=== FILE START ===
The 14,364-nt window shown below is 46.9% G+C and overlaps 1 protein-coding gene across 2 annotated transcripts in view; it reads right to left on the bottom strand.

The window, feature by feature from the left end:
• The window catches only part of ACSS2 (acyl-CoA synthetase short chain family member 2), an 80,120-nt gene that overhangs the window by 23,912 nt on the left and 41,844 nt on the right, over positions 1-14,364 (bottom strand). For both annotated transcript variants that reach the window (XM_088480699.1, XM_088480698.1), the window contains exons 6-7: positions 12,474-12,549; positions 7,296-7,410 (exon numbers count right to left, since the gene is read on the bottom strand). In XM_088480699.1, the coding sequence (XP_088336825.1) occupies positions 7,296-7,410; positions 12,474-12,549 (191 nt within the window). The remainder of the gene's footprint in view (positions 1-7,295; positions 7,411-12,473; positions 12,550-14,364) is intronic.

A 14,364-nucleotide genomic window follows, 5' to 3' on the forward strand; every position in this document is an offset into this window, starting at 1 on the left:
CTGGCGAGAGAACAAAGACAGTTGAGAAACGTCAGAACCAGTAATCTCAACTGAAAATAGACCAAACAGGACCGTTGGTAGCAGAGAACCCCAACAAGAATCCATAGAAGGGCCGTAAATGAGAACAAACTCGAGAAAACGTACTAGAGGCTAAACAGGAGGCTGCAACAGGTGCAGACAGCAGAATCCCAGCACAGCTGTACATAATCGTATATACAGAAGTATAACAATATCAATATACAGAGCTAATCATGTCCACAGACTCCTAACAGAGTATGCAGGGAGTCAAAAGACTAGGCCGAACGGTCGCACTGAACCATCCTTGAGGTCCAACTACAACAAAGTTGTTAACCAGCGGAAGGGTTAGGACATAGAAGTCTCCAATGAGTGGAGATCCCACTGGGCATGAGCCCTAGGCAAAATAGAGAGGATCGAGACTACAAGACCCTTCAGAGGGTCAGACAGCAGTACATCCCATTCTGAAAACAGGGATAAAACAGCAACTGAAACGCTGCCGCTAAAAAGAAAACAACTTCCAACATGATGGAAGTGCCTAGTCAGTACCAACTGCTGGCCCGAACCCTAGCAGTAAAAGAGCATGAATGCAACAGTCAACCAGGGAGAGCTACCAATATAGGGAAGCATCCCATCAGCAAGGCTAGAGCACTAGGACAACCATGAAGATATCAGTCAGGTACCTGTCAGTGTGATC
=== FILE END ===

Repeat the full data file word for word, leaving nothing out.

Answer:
The 14,364-nt window shown below is 46.9% G+C and overlaps 1 protein-coding gene across 2 annotated transcripts in view; it reads right to left on the bottom strand.

The window, feature by feature from the left end:
• The window catches only part of ACSS2 (acyl-CoA synthetase short chain family member 2), an 80,120-nt gene that overhangs the window by 23,912 nt on the left and 41,844 nt on the right, over positions 1-14,364 (bottom strand). For both annotated transcript variants that reach the window (XM_088480699.1, XM_088480698.1), the window contains exons 6-7: positions 12,474-12,549; positions 7,296-7,410 (exon numbers count right to left, since the gene is read on the bottom strand). In XM_088480699.1, the coding sequence (XP_088336825.1) occupies positions 7,296-7,410; positions 12,474-12,549 (191 nt within the window). The remainder of the gene's footprint in view (positions 1-7,295; positions 7,411-12,473; positions 12,550-14,364) is intronic.

A 14,364-nucleotide genomic window follows, 5' to 3' on the forward strand; every position in this document is an offset into this window, starting at 1 on the left:
CTGGCGAGAGAACAAAGACAGTTGAGAAACGTCAGAACCAGTAATCTCAACTGAAAATAGACCAAACAGGACCGTTGGTAGCAGAGAACCCCAACAAGAATCCATAGAAGGGCCGTAAATGAGAACAAACTCGAGAAAACGTACTAGAGGCTAAACAGGAGGCTGCAACAGGTGCAGACAGCAGAATCCCAGCACAGCTGTACATAATCGTATATACAGAAGTATAACAATATCAATATACAGAGCTAATCATGTCCACAGACTCCTAACAGAGTATGCAGGGAGTCAAAAGACTAGGCCGAACGGTCGCACTGAACCATCCTTGAGGTCCAACTACAACAAAGTTGTTAACCAGCGGAAGGGTTAGGACATAGAAGTCTCCAATGAGTGGAGATCCCACTGGGCATGAGCCCTAGGCAAAATAGAGAGGATCGAGACTACAAGACCCTTCAGAGGGTCAGACAGCAGTACATCCCATTCTGAAAACAGGGATAAAACAGCAACTGAAACGCTGCCGCTAAAAAGAAAACAACTTCCAACATGATGGAAGTGCCTAGTCAGTACCAACTGCTGGCCCGAACCCTAGCAGTAAAAGAGCATGAATGCAACAGTCAACCAGGGAGAGCTACCAATATAGGGAAGCATCCCATCAGCAAGGCTAGAGCACTAGGACAACCATGAAGATATCAGTCAGGTACCTGTCAGTGTGATC